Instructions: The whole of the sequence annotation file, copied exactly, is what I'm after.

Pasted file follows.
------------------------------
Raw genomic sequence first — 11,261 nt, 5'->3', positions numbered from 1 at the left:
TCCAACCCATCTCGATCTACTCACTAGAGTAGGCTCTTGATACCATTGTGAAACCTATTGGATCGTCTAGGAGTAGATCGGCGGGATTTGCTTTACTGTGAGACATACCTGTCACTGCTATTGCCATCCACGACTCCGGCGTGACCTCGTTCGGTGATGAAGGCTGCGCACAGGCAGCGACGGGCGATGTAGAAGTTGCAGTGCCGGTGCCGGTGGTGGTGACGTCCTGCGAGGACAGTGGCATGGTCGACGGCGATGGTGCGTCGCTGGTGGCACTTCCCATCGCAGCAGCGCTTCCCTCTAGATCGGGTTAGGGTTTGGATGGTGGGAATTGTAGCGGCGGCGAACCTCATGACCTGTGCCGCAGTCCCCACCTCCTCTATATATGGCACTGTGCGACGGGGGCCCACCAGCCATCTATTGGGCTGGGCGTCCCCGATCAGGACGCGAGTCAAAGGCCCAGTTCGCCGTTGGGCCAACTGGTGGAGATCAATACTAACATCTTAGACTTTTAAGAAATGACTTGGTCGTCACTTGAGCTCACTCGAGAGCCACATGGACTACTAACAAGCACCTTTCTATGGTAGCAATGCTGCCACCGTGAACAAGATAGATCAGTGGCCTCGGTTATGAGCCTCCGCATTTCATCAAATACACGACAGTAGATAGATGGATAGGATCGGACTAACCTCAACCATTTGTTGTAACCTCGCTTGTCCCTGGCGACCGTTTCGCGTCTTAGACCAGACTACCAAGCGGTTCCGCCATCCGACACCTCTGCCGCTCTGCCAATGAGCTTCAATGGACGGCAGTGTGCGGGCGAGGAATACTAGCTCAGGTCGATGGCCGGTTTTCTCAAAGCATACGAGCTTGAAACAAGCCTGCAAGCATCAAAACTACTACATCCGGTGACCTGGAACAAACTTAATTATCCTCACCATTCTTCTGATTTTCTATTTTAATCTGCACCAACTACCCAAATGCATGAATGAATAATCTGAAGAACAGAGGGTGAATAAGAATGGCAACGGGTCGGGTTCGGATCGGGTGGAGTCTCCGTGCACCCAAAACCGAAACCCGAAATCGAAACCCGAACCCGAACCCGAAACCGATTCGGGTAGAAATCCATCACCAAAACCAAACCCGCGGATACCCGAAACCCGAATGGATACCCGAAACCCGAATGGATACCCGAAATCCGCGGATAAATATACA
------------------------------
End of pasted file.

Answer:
Raw genomic sequence first — 11,261 nt, 5'->3', positions numbered from 1 at the left:
TCCAACCCATCTCGATCTACTCACTAGAGTAGGCTCTTGATACCATTGTGAAACCTATTGGATCGTCTAGGAGTAGATCGGCGGGATTTGCTTTACTGTGAGACATACCTGTCACTGCTATTGCCATCCACGACTCCGGCGTGACCTCGTTCGGTGATGAAGGCTGCGCACAGGCAGCGACGGGCGATGTAGAAGTTGCAGTGCCGGTGCCGGTGGTGGTGACGTCCTGCGAGGACAGTGGCATGGTCGACGGCGATGGTGCGTCGCTGGTGGCACTTCCCATCGCAGCAGCGCTTCCCTCTAGATCGGGTTAGGGTTTGGATGGTGGGAATTGTAGCGGCGGCGAACCTCATGACCTGTGCCGCAGTCCCCACCTCCTCTATATATGGCACTGTGCGACGGGGGCCCACCAGCCATCTATTGGGCTGGGCGTCCCCGATCAGGACGCGAGTCAAAGGCCCAGTTCGCCGTTGGGCCAACTGGTGGAGATCAATACTAACATCTTAGACTTTTAAGAAATGACTTGGTCGTCACTTGAGCTCACTCGAGAGCCACATGGACTACTAACAAGCACCTTTCTATGGTAGCAATGCTGCCACCGTGAACAAGATAGATCAGTGGCCTCGGTTATGAGCCTCCGCATTTCATCAAATACACGACAGTAGATAGATGGATAGGATCGGACTAACCTCAACCATTTGTTGTAACCTCGCTTGTCCCTGGCGACCGTTTCGCGTCTTAGACCAGACTACCAAGCGGTTCCGCCATCCGACACCTCTGCCGCTCTGCCAATGAGCTTCAATGGACGGCAGTGTGCGGGCGAGGAATACTAGCTCAGGTCGATGGCCGGTTTTCTCAAAGCATACGAGCTTGAAACAAGCCTGCAAGCATCAAAACTACTACATCCGGTGACCTGGAACAAACTTAATTATCCTCACCATTCTTCTGATTTTCTATTTTAATCTGCACCAACTACCCAAATGCATGAATGAATAATCTGAAGAACAGAGGGTGAATAAGAATGGCAACGGGTCGGGTTCGGATCGGGTGGAGTCTCCGTGCACCCAAAACCGAAACCCGAAATCGAAACCCGAACCCGAACCCGAAACCGATTCGGGTAGAAATCCATCACCAAAACCAAACCCGCGGATACCCGAAACCCGAATGGATACCCGAAACCCGAATGGATACCCGAAATCCGCGGATAAATATACA